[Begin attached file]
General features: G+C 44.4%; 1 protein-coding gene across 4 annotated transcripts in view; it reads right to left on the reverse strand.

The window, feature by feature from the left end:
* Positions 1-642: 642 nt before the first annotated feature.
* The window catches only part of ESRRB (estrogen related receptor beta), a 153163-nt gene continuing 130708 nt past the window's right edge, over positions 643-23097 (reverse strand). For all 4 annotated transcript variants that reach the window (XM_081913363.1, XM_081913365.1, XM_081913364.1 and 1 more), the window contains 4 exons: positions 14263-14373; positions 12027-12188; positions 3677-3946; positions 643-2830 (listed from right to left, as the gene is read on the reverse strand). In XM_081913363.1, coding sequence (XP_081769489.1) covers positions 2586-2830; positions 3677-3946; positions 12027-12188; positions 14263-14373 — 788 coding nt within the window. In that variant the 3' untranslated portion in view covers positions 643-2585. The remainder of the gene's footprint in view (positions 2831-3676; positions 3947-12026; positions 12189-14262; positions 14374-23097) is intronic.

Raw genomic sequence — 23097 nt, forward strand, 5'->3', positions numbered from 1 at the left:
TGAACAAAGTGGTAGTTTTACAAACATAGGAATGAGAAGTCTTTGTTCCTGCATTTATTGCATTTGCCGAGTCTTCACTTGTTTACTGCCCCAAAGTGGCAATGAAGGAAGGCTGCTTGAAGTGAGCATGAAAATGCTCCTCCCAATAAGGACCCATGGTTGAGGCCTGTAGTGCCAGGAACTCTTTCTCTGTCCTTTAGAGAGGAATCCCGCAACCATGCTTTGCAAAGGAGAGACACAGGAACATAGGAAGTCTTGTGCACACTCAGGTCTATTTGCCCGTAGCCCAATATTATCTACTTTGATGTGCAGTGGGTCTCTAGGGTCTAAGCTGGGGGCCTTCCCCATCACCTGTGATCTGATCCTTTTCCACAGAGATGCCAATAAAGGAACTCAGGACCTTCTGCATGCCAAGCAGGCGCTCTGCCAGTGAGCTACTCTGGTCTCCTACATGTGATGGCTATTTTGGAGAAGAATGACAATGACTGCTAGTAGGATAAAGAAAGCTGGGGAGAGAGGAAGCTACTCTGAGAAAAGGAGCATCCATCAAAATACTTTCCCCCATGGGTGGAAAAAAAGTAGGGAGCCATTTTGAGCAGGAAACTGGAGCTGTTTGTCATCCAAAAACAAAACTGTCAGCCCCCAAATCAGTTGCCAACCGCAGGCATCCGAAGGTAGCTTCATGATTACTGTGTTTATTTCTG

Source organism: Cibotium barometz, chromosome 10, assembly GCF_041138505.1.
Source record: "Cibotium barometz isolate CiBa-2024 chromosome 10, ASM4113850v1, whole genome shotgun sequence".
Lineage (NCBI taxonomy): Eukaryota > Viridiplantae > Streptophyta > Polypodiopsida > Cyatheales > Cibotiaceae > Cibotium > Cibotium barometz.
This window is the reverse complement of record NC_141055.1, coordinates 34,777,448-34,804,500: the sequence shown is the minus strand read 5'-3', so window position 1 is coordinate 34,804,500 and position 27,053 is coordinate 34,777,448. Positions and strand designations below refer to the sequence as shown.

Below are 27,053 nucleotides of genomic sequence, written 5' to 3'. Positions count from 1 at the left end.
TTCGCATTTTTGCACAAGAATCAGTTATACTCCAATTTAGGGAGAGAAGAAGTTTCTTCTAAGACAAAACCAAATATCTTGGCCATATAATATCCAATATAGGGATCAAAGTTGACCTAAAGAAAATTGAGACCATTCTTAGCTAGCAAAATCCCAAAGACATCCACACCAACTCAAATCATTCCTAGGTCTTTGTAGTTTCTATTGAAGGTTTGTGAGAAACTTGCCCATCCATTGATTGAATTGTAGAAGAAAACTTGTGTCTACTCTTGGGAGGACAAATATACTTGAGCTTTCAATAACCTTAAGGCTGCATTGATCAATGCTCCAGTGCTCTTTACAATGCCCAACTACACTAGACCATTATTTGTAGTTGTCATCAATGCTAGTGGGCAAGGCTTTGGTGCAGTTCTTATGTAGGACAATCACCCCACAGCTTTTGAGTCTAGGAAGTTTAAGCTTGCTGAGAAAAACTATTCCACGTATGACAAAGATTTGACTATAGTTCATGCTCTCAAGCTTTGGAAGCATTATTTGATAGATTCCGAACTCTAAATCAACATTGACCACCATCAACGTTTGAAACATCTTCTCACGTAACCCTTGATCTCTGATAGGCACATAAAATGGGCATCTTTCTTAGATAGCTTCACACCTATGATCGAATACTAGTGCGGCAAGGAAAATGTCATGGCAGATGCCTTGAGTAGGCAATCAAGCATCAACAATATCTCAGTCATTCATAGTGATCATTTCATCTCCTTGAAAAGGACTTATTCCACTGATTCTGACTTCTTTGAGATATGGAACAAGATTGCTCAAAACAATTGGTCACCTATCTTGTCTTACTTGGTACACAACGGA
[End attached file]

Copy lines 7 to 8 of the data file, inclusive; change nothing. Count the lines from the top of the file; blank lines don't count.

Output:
Source organism: Cibotium barometz, chromosome 10, assembly GCF_041138505.1.
Source record: "Cibotium barometz isolate CiBa-2024 chromosome 10, ASM4113850v1, whole genome shotgun sequence".